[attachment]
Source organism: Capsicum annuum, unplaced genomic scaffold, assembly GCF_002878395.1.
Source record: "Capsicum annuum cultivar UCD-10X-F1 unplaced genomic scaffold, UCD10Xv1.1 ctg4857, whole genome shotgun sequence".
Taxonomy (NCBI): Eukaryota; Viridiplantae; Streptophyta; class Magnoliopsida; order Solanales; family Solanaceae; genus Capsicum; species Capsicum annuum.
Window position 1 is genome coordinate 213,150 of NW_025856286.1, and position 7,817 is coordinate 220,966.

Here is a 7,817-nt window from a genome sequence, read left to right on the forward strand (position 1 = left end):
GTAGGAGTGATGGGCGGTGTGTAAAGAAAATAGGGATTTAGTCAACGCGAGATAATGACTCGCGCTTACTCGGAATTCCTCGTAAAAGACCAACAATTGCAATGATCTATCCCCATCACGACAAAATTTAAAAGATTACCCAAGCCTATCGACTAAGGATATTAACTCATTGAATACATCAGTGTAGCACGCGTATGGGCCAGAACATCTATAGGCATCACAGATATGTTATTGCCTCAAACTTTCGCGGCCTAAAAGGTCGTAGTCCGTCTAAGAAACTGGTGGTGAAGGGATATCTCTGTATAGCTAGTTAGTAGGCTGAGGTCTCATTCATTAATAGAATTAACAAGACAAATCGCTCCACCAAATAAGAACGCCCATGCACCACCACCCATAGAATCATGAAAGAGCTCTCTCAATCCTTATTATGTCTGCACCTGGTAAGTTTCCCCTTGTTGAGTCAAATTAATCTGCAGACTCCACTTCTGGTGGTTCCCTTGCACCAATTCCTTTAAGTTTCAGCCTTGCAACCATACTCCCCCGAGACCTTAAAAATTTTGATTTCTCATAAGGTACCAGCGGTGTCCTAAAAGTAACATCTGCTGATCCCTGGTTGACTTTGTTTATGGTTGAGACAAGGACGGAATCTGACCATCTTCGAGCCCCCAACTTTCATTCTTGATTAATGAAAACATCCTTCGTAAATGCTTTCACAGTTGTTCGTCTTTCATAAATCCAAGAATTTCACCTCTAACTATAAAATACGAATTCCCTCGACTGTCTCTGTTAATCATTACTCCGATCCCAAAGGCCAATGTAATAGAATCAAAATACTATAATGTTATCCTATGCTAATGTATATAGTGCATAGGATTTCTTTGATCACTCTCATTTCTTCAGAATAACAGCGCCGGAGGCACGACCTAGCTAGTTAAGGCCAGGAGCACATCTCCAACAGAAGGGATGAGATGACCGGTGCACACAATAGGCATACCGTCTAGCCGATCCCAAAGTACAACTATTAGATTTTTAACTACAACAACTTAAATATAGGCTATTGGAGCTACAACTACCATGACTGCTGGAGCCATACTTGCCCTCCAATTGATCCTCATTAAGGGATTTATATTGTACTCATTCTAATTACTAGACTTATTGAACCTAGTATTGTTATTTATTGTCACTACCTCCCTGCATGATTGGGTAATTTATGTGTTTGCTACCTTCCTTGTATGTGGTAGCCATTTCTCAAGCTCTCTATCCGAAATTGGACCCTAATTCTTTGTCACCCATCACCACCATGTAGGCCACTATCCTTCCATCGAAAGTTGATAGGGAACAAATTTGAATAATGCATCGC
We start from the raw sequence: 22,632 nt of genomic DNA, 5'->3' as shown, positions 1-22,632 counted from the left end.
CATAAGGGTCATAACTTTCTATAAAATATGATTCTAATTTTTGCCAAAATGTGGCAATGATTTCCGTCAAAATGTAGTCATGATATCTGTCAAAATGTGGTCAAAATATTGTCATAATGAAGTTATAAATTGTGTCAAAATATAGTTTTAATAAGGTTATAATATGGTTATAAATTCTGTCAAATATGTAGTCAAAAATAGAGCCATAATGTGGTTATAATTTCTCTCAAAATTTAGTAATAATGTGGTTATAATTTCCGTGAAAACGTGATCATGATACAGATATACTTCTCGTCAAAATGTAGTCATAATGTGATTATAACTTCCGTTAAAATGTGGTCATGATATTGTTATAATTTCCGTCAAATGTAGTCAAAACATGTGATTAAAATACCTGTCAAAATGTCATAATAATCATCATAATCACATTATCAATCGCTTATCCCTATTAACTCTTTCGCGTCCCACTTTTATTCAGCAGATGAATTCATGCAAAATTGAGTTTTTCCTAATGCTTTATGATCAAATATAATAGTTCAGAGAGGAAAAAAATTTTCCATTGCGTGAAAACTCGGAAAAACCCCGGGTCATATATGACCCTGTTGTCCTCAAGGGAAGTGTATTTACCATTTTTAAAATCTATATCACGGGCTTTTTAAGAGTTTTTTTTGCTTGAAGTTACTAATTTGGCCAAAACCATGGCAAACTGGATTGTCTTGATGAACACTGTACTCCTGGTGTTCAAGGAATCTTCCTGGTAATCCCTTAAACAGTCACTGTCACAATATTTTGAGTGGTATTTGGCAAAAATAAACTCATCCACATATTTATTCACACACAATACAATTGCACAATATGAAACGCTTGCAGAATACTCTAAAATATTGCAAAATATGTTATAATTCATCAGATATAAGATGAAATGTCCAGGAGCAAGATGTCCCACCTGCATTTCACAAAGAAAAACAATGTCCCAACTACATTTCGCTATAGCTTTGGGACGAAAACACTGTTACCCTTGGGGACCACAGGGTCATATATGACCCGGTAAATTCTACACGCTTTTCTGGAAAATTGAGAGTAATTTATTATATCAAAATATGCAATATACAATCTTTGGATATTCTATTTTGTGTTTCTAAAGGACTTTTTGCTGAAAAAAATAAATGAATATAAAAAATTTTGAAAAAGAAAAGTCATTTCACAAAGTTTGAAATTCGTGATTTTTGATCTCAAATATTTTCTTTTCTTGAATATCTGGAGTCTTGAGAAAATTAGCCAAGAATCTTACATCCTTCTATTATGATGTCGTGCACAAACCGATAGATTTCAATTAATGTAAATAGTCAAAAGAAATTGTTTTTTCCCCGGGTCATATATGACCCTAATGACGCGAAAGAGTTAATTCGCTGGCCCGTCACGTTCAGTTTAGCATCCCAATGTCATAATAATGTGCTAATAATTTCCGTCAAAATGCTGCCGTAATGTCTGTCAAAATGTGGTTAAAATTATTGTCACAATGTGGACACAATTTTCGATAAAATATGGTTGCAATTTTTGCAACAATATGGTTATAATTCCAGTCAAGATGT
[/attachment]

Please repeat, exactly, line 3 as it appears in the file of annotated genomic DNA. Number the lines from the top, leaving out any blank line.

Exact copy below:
Taxonomy (NCBI): Eukaryota; Viridiplantae; Streptophyta; class Magnoliopsida; order Solanales; family Solanaceae; genus Capsicum; species Capsicum annuum.